This 4th of July I wanted to get as deep into our nations military history as I could and I could not think of one thing more rooted in American history or more interesting than going to the home of the Special Operations & the Airborne Paratroopers. In the early 90's I was fortunate enough to be stationed at Fort Bragg and to be apart of the Americas Guard of Honor; the 82nd Airborne Division. I have been to quite a few military museums in my years but upon entering the parking lot of the Airborne & Special Operations Museum I got a great feeling that this experience was going to be like no other.
As soon as I turned in the parking lot from Bragg Boulevard I could not help but notice a large statue of a soldier whom I recognized. It was Iron Mike, the soldier of all soldiers, the symbol of what it is to be a hardened, well trained, and a professional soldier of the U.S. Army. This statute was what I remembered to be placed on Fort Bragg, but obviously Iron Mike had recon'd a new drop zone to call home.
Airborne & Special Operations Museum 100 Bragg Boulevard Fayetteville NC, 28301
Fort Bragg’s The Airborne Trooper is the newest Iron Mike statue. Known as the "Home of the Airborne," Fort Bragg hosts the 82nd Airborne Division as well as the XVIII Airborne Corps. Sculpted by Leah Hiebert in 1960 and 1961, using Sergeant Major James Runyon as a model, the statue depicts a World War II-era Airborne trooper with a Thompson sub-machine gun at the ready. The vision of former XVIII Airborne Corps Commander, Lt. Gen. Robert F. Sink, the statue was not named for any one man or unit, but rather dedicated to all paratroopers; past, present and future. Omar Bradley, Matthew Ridgeway, Anthony McAuliffe, Maxwell Taylor, Thomas Trapnell, and William Westmoreland were among the fifteen generals who attended the dedication ceremony. Originally installed at the southern entrance on Bragg Boulevard, the Airborne Trooper was moved to the traffic circle in front of the post headquarters in 1979 to prevent vandalism and increase visibility.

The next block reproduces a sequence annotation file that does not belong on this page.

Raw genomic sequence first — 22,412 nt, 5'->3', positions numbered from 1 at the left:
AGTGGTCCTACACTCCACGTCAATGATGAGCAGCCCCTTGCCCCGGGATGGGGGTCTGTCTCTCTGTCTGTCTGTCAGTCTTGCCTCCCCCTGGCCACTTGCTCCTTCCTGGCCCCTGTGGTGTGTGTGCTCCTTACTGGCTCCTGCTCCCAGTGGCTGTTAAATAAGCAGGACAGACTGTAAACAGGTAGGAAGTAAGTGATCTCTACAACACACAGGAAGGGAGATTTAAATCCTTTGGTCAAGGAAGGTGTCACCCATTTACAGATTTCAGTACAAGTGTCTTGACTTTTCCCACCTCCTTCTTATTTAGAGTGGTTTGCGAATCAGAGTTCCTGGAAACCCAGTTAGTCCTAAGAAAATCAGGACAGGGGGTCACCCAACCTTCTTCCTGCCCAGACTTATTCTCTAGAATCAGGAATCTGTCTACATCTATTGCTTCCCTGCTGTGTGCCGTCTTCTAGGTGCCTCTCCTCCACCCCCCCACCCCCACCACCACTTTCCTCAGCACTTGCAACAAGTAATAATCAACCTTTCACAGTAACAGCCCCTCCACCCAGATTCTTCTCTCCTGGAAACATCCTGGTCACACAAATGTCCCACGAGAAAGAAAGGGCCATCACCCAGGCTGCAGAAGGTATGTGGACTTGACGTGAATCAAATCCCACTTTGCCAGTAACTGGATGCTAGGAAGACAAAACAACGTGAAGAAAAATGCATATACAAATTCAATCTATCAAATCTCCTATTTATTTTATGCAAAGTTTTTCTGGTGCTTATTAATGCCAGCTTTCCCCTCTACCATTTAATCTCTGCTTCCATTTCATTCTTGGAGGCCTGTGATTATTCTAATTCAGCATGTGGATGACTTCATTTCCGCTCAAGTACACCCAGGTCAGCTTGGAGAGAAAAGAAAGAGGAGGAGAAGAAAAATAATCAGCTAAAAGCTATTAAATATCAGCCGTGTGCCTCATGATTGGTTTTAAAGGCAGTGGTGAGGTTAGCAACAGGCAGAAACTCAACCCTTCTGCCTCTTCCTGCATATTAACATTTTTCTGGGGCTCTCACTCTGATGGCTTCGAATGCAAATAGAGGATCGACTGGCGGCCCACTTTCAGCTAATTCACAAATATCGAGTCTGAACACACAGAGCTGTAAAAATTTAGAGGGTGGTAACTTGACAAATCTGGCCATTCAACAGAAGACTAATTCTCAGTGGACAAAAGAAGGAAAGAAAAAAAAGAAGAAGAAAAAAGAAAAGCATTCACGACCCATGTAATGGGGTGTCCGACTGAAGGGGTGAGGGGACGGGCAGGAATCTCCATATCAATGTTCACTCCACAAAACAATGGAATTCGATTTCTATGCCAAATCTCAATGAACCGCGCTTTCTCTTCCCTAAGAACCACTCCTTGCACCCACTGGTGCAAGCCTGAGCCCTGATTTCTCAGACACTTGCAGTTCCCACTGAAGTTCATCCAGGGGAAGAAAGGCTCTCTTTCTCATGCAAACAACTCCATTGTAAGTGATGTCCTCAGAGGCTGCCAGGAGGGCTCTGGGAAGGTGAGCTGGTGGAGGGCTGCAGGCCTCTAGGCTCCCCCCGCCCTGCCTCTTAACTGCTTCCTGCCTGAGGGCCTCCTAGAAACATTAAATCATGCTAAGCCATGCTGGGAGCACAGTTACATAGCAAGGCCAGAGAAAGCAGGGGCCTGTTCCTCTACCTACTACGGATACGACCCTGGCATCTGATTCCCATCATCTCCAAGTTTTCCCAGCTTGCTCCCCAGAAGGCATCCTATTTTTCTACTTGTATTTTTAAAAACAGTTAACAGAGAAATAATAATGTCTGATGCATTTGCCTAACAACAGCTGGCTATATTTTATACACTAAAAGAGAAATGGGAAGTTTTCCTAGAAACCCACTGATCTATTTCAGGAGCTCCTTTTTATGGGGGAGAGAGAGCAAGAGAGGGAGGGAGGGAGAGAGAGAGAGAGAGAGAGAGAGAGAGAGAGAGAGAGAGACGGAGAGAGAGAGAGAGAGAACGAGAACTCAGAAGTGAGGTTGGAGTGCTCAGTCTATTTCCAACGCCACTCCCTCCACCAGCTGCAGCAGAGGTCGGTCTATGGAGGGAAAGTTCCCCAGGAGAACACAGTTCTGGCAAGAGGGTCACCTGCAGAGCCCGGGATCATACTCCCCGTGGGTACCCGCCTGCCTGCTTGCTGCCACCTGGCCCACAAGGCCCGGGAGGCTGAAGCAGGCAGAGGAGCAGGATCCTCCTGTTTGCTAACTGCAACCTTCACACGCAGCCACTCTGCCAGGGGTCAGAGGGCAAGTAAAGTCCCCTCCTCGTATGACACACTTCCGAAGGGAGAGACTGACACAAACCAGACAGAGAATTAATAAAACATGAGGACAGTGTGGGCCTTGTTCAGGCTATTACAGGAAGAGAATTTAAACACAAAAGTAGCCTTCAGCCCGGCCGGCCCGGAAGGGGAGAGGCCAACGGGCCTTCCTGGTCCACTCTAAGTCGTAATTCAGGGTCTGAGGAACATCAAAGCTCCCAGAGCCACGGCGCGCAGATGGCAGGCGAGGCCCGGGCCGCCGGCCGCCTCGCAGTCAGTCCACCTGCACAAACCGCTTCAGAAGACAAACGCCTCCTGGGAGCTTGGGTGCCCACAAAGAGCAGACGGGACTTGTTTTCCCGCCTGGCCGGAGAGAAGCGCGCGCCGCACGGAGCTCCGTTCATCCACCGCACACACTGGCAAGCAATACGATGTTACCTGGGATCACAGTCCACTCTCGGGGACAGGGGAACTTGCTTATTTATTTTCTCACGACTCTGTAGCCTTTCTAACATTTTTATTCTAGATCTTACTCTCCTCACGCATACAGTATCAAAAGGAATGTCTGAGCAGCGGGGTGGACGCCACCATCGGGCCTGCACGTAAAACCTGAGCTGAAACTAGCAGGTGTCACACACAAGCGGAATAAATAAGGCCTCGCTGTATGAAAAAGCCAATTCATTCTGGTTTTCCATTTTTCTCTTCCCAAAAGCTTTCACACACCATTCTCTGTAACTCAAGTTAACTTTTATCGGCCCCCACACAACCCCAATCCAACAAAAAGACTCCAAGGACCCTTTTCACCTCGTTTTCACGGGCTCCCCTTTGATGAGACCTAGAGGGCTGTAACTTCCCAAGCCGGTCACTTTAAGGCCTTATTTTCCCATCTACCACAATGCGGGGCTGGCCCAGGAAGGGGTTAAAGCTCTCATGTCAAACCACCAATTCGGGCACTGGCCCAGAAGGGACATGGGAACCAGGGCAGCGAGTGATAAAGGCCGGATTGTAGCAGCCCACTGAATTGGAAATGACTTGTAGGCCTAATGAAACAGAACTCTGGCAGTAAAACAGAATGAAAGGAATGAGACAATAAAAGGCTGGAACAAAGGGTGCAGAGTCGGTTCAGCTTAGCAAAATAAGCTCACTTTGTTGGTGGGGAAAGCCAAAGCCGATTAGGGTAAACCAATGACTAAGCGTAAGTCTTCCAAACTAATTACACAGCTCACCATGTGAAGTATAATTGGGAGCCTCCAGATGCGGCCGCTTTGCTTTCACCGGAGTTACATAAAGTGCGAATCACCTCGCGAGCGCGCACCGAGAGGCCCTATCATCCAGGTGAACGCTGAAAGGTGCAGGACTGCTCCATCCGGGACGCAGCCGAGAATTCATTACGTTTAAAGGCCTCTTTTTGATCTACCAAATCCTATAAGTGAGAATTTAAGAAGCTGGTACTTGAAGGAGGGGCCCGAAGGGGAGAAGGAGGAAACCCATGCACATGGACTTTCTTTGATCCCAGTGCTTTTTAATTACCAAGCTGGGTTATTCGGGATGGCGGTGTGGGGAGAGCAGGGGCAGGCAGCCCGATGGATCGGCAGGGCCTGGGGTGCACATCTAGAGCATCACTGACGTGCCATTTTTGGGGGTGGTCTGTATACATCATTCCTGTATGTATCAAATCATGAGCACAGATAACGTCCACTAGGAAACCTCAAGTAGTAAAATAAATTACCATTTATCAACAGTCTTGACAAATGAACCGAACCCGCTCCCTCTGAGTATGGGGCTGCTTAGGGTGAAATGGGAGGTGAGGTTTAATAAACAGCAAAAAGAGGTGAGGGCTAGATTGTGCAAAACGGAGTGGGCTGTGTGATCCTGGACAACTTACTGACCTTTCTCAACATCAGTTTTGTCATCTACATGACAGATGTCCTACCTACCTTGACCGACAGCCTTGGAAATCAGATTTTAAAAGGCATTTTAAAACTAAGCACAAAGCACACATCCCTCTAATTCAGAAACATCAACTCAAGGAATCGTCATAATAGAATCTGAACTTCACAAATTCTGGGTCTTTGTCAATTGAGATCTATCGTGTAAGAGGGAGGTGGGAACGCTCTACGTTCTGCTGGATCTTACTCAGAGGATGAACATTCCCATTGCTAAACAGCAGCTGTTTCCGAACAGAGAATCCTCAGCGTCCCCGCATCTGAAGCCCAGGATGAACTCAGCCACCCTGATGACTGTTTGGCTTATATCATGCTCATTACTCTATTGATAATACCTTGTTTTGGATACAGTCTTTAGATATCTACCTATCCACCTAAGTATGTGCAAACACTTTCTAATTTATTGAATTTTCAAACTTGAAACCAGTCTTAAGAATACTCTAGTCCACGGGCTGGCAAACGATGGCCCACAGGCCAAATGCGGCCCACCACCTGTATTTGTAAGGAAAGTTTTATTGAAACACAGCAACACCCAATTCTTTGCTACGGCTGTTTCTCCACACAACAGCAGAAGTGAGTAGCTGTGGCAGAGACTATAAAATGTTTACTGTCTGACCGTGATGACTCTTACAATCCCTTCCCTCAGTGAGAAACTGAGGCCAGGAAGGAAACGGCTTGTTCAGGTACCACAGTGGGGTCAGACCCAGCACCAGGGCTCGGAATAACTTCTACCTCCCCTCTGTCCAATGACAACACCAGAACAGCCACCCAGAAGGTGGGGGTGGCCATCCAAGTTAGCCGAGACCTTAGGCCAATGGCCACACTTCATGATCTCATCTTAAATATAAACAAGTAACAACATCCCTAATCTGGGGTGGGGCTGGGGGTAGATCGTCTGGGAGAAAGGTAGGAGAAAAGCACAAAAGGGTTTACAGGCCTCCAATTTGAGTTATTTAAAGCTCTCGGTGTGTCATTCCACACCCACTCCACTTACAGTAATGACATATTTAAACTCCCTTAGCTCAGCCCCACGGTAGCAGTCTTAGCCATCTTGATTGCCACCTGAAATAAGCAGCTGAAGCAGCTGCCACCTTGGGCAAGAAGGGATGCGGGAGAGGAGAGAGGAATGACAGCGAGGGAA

The original statue was made from polyester strips dipped in epoxy and stretched over a steel frame. Due to deterioration, it was replaced in 2005 with a bronze version. The original was refurbished and was moved to the Airborne & Special Operations Museum in Fayetteville, North Carolina on June 14, 2010. A digital model of the original was created and used as a guide for the new version to ensure faithful replication of Hiebert's design. A ceremony to dedicate the new version was held September 23, 2005. President George
W. Bush spoke in front of the statue on July 4, 2006.
I was not surprised to be greeted by a veteran, but I was taken back to see that most of the staff were veterans from WWII, Vietnam, and there was even a Green Beret from the Desert Storm era of Special Operations. This gives the museum a touch of living history but also gives a bit more credence to the historical stories being told and placed on display.
This museum was like no other, the displays were top notch in design and realism and had a brilliant way to trick your imagination into believing you had stepped back into time and witnessing it first hand.